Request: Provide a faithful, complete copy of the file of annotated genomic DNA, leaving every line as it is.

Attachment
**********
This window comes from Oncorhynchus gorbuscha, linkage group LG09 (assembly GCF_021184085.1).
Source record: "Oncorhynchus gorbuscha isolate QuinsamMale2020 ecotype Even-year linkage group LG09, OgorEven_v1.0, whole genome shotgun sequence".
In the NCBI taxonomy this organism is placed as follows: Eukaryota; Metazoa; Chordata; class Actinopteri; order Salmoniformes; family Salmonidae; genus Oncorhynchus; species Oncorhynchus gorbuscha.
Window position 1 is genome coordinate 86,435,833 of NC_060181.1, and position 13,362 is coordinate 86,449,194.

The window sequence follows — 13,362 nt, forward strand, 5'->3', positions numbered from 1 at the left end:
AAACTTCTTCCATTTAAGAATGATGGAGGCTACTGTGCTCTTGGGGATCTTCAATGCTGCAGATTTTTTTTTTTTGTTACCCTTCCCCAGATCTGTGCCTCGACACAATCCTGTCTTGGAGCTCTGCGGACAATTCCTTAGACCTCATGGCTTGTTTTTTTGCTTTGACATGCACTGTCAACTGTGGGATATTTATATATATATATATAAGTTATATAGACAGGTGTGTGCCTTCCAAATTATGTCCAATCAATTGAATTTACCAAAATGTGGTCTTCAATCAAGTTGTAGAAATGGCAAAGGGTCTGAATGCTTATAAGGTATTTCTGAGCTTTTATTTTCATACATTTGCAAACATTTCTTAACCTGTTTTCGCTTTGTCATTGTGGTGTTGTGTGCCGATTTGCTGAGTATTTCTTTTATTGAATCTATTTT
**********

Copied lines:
This window comes from Oncorhynchus gorbuscha, linkage group LG09 (assembly GCF_021184085.1).
Source record: "Oncorhynchus gorbuscha isolate QuinsamMale2020 ecotype Even-year linkage group LG09, OgorEven_v1.0, whole genome shotgun sequence".
In the NCBI taxonomy this organism is placed as follows: Eukaryota; Metazoa; Chordata; class Actinopteri; order Salmoniformes; family Salmonidae; genus Oncorhynchus; species Oncorhynchus gorbuscha.
Window position 1 is genome coordinate 86,435,833 of NC_060181.1, and position 13,362 is coordinate 86,449,194.

The window sequence follows — 13,362 nt, forward strand, 5'->3', positions numbered from 1 at the left end:
AAACTTCTTCCATTTAAGAATGATGGAGGCTACTGTGCTCTTGGGGATCTTCAATGCTGCAGATTTTTTTTTTTTGTTACCCTTCCCCAGATCTGTGCCTCGACACAATCCTGTCTTGGAGCTCTGCGGACAATTCCTTAGACCTCATGGCTTGTTTTTTTGCTTTGACATGCACTGTCAACTGTGGGATATTTATATATATATATATAAGTTATATAGACAGGTGTGTGCCTTCCAAATTATGTCCAATCAATTGAATTTACCAAAATGTGGTCTTCAATCAAGTTGTAGAAATGGCAAAGGGTCTGAATGCTTATAAGGTATTTCTGAGCTTTTATTTTCATACATTTGCAAACATTTCTTAACCTGTTTTCGCTTTGTCATTGTGGTGTTGTGTGCCGATTTGCTGAGTATTTCTTTTATTGAATCTATTTT